Cooley: We figured out a fairly good process during the writing of Triumphs, which we’re going to stick to from here on out. Steve will first come up with some riffs and send them over to me with a click track behind them. This guides me as I begin to think about lyrics and vocal patterns. Once Steve has finished the guitars, he’ll add a drum track and send it over to me to finish writing lyrics/vocals. The unique thing we did this time around was add orchestrations after the lyrics were written. This allowed Steve a chance to inject more dynamics and character into the songs, either by looking at the lyrics, or from suggestions I’d give. This process typically takes a few weeks to a month per song.

Dead Rhetoric: Does having two primary members in the band make it easier or more difficult when it comes to composing new music?

Cooley: It makes it easier in my opinion, because we’ve a very clear vision about what we’d like to do. We’ve also been writing music together since 2006, so we can adapt to what each other will write fairly well at this point.

Dead Rhetoric: There was some usage of a few instruments that aren’t all that common in metal music on Triumphs. What were some of your favorites that you used, and are there any specific instruments that you’ve yet to use on a song that you’d like to in the future?

Cooley: We used a hammered dulcimer in “Revenant of Valor,” qanun in “Serpent King’s Venom,” and an erhu and dizi in “Demon Queller.” It’s hard to pick a favorite, because they each have a role in making the respective songs stand out. I do have a list of instruments which we’d like to use! However, I’m going to be secretive and not name any prospective instruments, because that’ll give hints of the stories yet to be told on the next album.

Dead Rhetoric: What draws you to writing about historical and mythological subjects at the core of your music with Foretoken? Any subjects that you’d like to tackle in the future that you haven’t as of yet?

Cooley: Simply put: there’s a massive amount of design space. Mythology at its core is about the human experience, and there are so many topics to cover which are nicely wrapped in theatrical and fantastical stories. Conceptually, the third album is already done, the themes and the stories have been picked out, and it’s going to be exciting for sure. The one hint I’ll share is that thematically, the next album will be more gruesome.

Dead Rhetoric: With Triumphs now being released, what else do you have planned for the rest of 2023 and beyond? A tour perhaps? If live shows are on the agenda, do you have a live lineup in mind and how many additional folks does it take for you to put on a live performance?

Cooley: Right now, we’re trying to put together a full band, as in finding a second guitarist, bassist, and drummer, as we would like to play live. It’s undecided if these individuals will be full-time members or just around for touring. We’ve some folks in mind, but nothing is concrete just yet. Aside from that, we’re beginning to write our third album.

Dead Rhetoric: Do you draw inspiration musically from any of your peers? What does your typical playlist look like?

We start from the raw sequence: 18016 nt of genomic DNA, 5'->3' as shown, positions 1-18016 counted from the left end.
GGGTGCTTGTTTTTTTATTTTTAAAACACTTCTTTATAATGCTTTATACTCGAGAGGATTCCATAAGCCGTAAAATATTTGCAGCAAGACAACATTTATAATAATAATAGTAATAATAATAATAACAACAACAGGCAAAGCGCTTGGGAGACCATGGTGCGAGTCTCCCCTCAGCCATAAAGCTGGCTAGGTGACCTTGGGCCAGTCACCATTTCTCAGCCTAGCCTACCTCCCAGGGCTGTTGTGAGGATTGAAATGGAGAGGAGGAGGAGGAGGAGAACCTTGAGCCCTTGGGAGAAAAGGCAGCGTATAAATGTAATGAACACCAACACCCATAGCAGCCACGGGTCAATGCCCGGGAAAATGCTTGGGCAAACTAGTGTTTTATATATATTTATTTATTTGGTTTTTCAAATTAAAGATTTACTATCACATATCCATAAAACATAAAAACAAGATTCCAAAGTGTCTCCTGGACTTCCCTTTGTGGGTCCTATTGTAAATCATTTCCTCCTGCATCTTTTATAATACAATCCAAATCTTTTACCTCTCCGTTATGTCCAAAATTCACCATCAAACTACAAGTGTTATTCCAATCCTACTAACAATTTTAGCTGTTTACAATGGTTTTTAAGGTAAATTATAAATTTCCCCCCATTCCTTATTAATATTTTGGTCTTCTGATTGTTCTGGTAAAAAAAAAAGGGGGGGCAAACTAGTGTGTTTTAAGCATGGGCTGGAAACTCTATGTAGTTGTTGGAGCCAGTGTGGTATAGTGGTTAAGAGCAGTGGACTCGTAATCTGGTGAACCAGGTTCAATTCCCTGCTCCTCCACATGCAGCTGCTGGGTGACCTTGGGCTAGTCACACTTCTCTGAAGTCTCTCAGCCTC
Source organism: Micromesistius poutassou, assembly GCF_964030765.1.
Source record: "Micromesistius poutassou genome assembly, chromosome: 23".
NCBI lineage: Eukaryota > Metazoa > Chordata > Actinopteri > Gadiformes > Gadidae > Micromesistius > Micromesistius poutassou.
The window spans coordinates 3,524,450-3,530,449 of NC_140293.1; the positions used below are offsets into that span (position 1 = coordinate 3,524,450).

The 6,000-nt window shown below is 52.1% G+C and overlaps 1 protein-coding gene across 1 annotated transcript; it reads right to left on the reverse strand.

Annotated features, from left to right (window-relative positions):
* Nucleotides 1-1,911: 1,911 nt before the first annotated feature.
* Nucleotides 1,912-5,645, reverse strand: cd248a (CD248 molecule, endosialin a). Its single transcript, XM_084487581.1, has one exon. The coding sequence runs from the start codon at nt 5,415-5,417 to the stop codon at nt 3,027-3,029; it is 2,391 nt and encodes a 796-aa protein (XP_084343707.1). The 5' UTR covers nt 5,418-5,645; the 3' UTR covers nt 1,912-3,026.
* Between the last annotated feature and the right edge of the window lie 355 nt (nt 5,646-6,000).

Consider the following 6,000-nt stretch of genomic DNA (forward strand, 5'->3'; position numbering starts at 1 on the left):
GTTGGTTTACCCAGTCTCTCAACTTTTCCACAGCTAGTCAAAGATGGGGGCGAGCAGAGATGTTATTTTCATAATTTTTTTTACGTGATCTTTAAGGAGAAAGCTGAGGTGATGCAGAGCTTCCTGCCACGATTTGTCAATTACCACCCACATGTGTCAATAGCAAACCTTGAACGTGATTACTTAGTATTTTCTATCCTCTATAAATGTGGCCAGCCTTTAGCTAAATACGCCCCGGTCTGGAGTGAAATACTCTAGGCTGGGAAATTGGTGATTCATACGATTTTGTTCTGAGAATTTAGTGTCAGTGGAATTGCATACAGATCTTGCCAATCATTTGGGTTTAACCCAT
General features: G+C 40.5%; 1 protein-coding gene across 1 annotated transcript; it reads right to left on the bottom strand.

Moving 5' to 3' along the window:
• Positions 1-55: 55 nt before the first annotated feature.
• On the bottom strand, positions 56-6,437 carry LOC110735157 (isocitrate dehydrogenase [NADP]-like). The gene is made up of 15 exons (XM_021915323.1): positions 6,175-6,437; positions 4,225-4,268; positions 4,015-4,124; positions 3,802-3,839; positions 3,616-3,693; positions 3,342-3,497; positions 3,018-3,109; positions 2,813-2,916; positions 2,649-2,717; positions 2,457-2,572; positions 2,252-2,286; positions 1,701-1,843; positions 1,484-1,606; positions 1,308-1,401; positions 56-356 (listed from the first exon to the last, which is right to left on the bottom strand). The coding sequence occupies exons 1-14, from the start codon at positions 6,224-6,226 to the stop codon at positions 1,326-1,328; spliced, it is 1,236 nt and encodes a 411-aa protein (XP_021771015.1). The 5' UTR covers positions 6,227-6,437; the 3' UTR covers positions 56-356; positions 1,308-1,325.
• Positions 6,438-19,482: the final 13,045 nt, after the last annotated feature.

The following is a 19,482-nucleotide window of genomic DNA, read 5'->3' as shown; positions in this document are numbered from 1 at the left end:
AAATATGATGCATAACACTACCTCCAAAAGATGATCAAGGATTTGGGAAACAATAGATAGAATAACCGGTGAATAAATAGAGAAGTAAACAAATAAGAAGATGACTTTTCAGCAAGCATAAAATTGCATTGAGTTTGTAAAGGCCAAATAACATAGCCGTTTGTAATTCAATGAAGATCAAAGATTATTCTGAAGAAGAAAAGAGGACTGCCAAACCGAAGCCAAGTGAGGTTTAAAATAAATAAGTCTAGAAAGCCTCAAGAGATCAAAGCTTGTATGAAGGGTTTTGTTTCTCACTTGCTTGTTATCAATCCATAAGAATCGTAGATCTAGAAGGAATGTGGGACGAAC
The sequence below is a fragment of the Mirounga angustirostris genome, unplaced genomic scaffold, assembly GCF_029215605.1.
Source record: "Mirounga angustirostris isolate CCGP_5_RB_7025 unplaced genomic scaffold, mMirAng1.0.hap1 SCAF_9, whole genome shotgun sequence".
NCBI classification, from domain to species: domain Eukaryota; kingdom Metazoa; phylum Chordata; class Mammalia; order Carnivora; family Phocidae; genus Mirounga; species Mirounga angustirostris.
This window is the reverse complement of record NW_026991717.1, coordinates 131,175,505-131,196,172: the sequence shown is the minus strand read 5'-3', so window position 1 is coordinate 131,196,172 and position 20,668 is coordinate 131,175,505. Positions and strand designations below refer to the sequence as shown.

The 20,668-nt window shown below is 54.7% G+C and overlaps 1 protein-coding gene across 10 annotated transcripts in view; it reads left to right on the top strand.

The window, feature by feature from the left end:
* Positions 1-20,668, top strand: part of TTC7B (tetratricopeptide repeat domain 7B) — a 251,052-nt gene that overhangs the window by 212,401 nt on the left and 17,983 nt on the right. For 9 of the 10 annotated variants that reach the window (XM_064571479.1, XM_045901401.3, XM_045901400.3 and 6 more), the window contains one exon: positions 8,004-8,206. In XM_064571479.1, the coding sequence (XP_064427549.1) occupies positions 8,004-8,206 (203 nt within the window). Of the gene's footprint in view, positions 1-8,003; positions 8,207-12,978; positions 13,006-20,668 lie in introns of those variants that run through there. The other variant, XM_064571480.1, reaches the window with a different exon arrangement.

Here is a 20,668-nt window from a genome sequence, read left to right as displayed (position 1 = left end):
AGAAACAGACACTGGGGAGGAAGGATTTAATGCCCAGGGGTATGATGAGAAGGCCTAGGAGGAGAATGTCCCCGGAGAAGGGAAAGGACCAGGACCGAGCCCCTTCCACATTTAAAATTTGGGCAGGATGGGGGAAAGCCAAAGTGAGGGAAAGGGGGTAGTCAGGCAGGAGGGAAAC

Cooley: We take inspiration from all sorts of music; not just metal. Steve’s told me that there are times that he’ll literally feel inspired to write immediately after listening to something interesting and new. For example, the intro of “A Tyrant Rises as Titans Fall” was inspired by “The Rains of Castamere” from Game of Thrones. His typical playlist includes lots of Cannibal Corpse, Cryptopsy, At The Gates, Death, Rhapsody of Fire, Dissection, and Candlemass. I’ll typically listen to Opeth (my favorite band), Bloodbath, Hour of Penance, Miseration, Obscura, Aborted, The Crown, and Children of Bodom. I also like synthwave, movie scores, and video game soundtracks, too.

Dead Rhetoric: Switching gears a little; what kind of hobbies do you have outside of music? What’s your go to activity to help you unwind?

Cooley: I know Steve likes hiking and getting out into nature when the weather is nicer. In terms of unwinding, he also likes catching up with friends at a bar over a beer or two. I like to watch tv shows and movies, because it’s not only entertaining, but it helps me think of different ways to retell the various myths, legends, and folklore in our albums. I try to write our lyrics like a movie, so it helps to have inspiration around story structuring. I’ll also play video games, too, when I get the chance.

Dead Rhetoric: Being a lover of history and mythology, are there any films, documentaries, or books that you’d recommend to those who would like to investigate more into the subjects present in your music?

Cooley: Book-wise: “Mythology” by Edith Hamilton, “Best-Loved Folktales of the World” by Joanna Cole, “Myths of the Norsemen” by H.A. Guerber. Film-wise, it seems like the best mythology-inspired movies are horror movies. I particularly enjoyed “Antlers” and “The Hallow.”

Dead Rhetoric: Tell us a little bit about your goals and aspirations for Foretoken within the next couple of years.

Cooley: Outside of writing album number three, we’d like to put together a live act for us to either play shows or tour. A dream for us would be to eventually play a festival, maybe that’ll happen one day.

Dead Rhetoric: Is there anything else that you’d like to add?

Cooley: Thank you for reading this interview, a bigger thank you if you’ve listened to our album, and a massive thank you if you’ve picked up a copy! We’re grateful for all the support we’ve received and it’s amazing to see more and more people join us along the way through our journey of metal and mythology, so thank you!

Foretoken on Facebook

[fbcomments width="580"]